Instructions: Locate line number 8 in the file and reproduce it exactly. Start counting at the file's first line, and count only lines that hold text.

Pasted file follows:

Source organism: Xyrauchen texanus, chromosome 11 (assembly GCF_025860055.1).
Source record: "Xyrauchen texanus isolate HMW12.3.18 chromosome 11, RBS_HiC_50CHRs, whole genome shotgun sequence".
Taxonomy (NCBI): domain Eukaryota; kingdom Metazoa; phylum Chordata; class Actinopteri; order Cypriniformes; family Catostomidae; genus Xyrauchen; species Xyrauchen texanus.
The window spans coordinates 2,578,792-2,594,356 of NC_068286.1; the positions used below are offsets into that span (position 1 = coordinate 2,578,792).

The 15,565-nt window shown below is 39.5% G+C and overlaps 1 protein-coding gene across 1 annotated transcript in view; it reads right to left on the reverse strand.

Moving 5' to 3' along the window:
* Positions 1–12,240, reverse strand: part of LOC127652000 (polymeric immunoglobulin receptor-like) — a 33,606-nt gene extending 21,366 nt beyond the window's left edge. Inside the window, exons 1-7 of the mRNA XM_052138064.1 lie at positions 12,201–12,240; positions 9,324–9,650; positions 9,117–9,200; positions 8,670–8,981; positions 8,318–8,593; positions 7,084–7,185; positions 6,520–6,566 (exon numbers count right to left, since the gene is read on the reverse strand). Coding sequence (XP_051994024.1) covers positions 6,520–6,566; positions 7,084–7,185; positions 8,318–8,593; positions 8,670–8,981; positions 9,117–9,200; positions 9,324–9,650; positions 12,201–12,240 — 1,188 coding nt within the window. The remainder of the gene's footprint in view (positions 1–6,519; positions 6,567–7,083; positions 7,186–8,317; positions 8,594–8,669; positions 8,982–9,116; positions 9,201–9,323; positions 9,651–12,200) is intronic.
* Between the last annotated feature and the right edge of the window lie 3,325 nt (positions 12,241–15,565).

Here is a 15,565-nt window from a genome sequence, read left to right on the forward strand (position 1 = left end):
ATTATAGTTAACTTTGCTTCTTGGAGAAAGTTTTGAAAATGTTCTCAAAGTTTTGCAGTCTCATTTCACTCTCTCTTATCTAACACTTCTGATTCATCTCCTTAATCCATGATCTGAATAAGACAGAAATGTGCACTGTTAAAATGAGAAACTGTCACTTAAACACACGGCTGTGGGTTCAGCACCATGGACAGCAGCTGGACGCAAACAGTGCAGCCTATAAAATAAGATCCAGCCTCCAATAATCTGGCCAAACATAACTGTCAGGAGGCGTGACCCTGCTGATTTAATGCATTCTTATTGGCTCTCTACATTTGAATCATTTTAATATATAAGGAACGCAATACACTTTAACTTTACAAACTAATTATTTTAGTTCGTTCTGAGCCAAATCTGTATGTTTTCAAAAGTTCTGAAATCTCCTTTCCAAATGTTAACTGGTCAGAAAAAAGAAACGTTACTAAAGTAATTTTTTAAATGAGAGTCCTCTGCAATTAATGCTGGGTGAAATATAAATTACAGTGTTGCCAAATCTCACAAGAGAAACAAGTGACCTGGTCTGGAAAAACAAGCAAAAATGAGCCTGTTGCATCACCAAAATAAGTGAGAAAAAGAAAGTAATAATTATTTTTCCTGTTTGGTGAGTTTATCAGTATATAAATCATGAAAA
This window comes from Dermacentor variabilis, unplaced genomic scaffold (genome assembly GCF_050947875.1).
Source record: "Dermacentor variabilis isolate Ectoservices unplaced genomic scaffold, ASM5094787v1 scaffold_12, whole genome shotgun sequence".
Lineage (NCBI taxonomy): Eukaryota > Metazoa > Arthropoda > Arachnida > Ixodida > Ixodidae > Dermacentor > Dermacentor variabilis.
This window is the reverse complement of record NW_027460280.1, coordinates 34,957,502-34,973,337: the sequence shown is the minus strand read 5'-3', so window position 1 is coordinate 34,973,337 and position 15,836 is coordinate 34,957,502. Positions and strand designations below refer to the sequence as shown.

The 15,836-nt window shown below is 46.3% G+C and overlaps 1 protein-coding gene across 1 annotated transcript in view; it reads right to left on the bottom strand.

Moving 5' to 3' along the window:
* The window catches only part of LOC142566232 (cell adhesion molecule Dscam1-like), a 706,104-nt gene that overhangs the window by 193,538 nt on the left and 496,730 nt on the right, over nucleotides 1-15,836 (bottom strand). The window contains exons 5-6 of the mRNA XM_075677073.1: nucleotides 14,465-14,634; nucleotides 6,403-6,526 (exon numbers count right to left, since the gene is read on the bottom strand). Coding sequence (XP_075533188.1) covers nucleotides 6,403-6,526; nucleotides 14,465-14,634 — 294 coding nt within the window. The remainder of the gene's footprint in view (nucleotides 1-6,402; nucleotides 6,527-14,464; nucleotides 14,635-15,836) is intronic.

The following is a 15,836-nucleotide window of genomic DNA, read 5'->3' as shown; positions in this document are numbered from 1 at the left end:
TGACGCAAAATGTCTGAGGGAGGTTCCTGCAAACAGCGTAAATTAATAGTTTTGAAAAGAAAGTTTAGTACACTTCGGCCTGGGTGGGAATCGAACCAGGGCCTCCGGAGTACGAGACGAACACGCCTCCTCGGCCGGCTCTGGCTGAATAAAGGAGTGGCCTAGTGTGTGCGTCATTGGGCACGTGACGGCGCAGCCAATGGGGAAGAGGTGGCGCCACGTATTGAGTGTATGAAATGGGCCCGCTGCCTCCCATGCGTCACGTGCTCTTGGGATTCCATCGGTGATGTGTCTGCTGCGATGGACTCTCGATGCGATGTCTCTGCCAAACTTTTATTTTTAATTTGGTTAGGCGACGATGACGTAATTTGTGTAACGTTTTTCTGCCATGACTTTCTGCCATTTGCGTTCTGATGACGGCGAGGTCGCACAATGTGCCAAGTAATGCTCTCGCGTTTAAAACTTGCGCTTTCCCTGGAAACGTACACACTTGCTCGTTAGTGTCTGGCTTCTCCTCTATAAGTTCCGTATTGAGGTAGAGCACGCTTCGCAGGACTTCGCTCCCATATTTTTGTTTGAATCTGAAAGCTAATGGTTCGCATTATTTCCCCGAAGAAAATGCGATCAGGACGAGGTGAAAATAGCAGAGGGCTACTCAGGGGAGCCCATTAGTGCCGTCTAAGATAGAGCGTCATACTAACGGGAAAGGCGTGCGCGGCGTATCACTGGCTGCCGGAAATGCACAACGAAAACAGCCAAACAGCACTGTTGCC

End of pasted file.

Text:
* Between the last annotated feature and the right edge of the window lie 3,325 nt (positions 12,241–15,565).